Skip to Content
Our campuses are currently closed to the public. Visit www.massey.ac.nz/coronavirus for our COVID-19 updates
Water Quality & Public Health - Disease Ecology & Pathogen Evolution
The ‘Disease Ecology and Pathogen Evolution’ (DEPE) Strategic Initiative addresses several key issues in public health and conservation in New Zealand. As a nation we have unacceptably high rates of infectious human diseases caused by microbial organisms. Diseases caused by the bacterial pathogens Campylobacter and Salmonella are often traced to animal sources, and contaminated water can harbour the protozoans Cryptosporidium and Giardia. Outbreaks of these diseases can result in substantial losses to the economy, and infectious disease is also a major concern for national wildlife conservation programmes. The DEPE project theme ‘One Health’ recognises that the health of humans, animals and ecosystems are inextricably linked, and need to be considered collectively.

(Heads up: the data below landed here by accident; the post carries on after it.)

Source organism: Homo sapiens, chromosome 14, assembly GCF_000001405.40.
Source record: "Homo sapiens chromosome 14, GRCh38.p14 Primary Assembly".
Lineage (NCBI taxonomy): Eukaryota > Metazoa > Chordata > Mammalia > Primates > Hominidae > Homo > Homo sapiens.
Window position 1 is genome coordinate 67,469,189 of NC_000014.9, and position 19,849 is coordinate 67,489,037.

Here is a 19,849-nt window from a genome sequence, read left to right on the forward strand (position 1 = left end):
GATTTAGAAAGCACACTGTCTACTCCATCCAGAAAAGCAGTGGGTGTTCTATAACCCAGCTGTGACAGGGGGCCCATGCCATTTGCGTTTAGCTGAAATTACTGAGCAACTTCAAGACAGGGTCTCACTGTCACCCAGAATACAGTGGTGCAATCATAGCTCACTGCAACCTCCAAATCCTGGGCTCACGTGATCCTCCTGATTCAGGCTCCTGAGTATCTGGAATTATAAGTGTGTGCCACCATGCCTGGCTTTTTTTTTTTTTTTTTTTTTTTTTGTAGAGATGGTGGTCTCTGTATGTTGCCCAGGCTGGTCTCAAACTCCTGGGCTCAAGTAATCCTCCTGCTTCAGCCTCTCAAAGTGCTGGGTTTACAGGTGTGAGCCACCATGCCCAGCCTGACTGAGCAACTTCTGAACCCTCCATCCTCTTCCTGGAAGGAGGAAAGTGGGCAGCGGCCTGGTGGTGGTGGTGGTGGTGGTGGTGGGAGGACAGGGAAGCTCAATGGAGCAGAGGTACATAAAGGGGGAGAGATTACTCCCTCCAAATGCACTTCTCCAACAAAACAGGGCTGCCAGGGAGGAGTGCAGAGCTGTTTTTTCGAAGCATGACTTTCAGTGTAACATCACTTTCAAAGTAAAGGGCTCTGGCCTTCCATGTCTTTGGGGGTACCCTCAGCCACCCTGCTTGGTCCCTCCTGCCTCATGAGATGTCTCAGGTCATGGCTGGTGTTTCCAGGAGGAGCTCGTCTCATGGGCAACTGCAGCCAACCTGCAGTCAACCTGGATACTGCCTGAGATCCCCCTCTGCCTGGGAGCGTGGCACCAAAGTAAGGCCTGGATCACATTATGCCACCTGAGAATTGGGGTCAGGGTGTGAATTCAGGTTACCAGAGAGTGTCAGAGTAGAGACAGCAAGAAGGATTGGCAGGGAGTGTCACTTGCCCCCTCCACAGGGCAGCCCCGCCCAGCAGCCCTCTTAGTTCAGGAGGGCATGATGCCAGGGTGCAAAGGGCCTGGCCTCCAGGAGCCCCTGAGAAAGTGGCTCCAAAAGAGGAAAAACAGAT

The initiative is co-ordinated by PI Professor Nigel French of Massey University’s Molecular Epidemiology and Public Health Laboratory. It draws upon the expertise of AWC researchers working in the fields of evolutionary biology, mathematics, ecology and epidemiology and involves collaborations with several government departments and other groups including the Ministry for Primary Industries, the Ministry of Health, DOC, Landcare Research, the Auckland Zoo and the Cawthron Institute.
This project investigates a range of disease issues affecting New Zealand, including the rise of toxic sea slugs on our beaches, water quality in DOC campgrounds, the kiwifruit pathogen Psa, and the evolution of campylobacter, using tools developed by the researchers to trace the evolution and transmission of disease in the New Zealand environment.
Read about the DEPE projects PhD candidates Ben Phiri, Yeserin Yildirim, Zoe Grange and Anya Friedrich are working on in these excerpts from Pheno, the AWC newsletter.
Nigel French discusses zoonoses – disease agents that have multiple animal hosts including humans - on Radio NZ’s ‘Our Changing World’ program (10 March 2011).